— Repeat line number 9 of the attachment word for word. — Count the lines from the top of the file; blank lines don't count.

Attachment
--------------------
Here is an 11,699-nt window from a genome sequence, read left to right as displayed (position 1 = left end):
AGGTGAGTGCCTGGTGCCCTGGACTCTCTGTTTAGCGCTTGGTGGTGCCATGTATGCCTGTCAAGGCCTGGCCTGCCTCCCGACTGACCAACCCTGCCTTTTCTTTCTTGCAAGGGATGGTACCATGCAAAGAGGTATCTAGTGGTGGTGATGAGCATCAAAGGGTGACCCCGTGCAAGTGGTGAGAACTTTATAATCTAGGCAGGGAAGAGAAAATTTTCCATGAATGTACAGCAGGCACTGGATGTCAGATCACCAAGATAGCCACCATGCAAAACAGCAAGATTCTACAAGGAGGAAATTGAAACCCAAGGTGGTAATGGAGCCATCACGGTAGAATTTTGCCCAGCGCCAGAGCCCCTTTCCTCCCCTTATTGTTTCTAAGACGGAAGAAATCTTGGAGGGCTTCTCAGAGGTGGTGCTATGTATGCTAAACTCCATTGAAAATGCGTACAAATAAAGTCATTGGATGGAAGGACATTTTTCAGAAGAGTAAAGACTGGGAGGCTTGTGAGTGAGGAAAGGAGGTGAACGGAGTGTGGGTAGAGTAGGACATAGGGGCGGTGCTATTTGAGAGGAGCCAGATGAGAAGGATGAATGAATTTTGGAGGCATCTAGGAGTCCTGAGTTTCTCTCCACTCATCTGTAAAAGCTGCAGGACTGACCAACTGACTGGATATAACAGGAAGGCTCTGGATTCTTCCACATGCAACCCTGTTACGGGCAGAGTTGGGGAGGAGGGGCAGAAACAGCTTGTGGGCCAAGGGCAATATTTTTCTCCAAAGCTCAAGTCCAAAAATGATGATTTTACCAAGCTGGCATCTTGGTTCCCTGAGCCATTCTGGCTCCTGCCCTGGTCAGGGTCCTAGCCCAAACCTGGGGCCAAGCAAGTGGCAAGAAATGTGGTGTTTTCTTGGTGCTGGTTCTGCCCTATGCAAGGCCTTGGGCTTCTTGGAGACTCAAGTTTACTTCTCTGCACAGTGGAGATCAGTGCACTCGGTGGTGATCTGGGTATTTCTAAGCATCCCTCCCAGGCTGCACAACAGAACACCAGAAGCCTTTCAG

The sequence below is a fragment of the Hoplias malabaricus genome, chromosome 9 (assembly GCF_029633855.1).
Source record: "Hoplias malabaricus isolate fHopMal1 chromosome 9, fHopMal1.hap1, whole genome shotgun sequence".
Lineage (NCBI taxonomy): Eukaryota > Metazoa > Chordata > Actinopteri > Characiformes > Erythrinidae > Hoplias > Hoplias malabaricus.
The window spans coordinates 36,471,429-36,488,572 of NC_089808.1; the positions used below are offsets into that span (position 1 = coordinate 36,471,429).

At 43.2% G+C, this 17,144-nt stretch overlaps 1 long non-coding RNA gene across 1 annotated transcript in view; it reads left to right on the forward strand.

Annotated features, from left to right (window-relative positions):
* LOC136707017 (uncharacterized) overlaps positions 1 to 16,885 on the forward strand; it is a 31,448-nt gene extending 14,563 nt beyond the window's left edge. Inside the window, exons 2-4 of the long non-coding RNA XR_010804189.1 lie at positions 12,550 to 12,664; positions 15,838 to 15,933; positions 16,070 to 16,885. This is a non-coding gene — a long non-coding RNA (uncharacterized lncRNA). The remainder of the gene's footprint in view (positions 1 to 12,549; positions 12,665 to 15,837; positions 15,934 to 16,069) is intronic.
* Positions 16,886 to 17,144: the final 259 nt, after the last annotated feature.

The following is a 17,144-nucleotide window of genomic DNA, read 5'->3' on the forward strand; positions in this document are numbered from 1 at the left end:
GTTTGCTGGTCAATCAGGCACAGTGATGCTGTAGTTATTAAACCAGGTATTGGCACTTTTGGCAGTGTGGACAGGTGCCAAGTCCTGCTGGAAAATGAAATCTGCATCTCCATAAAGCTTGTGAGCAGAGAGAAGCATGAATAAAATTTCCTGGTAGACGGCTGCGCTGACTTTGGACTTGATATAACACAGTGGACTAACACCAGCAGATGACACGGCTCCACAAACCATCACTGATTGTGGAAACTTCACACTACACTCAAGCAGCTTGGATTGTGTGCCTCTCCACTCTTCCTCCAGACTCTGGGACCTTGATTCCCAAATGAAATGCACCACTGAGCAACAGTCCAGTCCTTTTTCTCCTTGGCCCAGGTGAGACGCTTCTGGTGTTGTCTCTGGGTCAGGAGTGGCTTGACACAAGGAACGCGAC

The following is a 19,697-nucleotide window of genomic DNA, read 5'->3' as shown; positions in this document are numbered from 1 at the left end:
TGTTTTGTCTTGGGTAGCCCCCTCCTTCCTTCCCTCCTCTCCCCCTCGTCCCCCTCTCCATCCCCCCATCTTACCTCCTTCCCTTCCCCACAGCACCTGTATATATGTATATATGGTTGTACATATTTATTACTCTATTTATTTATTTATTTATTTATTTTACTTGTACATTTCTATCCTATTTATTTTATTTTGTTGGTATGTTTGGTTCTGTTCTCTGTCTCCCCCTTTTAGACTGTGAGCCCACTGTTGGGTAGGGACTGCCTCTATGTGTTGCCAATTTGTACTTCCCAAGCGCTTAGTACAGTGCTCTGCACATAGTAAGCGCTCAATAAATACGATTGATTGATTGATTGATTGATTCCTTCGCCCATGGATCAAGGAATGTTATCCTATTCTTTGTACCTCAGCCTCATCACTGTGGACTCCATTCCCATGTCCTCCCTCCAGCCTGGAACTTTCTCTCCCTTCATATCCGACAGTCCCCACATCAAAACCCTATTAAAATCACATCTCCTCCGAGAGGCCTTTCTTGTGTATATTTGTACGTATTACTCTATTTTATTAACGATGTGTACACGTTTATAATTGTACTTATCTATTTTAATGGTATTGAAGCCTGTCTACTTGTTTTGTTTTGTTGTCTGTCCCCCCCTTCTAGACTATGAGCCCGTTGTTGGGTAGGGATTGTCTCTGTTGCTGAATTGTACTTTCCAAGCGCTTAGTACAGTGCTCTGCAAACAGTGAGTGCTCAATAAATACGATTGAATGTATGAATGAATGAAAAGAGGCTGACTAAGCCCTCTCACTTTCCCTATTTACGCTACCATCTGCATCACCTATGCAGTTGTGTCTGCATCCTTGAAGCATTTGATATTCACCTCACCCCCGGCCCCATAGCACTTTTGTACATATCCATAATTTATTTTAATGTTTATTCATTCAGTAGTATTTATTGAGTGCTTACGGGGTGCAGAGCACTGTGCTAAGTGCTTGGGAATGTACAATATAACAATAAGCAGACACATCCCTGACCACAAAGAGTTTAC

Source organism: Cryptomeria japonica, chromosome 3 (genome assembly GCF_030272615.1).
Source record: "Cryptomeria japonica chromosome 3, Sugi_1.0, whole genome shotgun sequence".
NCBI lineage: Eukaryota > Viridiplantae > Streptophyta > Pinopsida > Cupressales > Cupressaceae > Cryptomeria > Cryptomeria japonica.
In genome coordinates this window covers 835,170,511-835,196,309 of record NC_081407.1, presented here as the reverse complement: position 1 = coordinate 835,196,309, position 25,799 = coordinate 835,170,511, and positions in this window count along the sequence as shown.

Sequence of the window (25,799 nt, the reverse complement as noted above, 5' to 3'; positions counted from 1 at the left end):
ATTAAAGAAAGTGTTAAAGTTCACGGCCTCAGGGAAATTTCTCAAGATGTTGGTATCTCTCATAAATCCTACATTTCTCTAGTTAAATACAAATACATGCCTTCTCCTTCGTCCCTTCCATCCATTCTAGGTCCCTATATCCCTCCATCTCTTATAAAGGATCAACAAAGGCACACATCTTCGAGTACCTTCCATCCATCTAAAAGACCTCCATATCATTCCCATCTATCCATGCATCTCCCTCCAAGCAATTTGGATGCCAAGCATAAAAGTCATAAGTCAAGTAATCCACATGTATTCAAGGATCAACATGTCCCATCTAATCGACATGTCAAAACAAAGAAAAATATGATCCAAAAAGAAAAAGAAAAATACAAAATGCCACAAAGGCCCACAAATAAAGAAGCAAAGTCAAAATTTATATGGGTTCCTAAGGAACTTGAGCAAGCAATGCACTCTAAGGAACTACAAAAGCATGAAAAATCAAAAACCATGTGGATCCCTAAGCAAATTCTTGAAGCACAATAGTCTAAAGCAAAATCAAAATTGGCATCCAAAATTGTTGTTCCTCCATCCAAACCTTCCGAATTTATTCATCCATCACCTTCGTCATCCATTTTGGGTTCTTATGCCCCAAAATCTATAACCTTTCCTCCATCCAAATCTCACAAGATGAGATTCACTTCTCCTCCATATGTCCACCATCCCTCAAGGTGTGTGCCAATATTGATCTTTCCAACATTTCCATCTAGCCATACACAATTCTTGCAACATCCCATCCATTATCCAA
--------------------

* LOC136707017 (uncharacterized) overlaps positions 1 to 16,885 on the forward strand; it is a 31,448-nt gene extending 14,563 nt beyond the window's left edge. Inside the window, exons 2-4 of the long non-coding RNA XR_010804189.1 lie at positions 12,550 to 12,664; positions 15,838 to 15,933; positions 16,070 to 16,885. This is a non-coding gene — a long non-coding RNA (uncharacterized lncRNA). The remainder of the gene's footprint in view (positions 1 to 12,549; positions 12,665 to 15,837; positions 15,934 to 16,069) is intronic.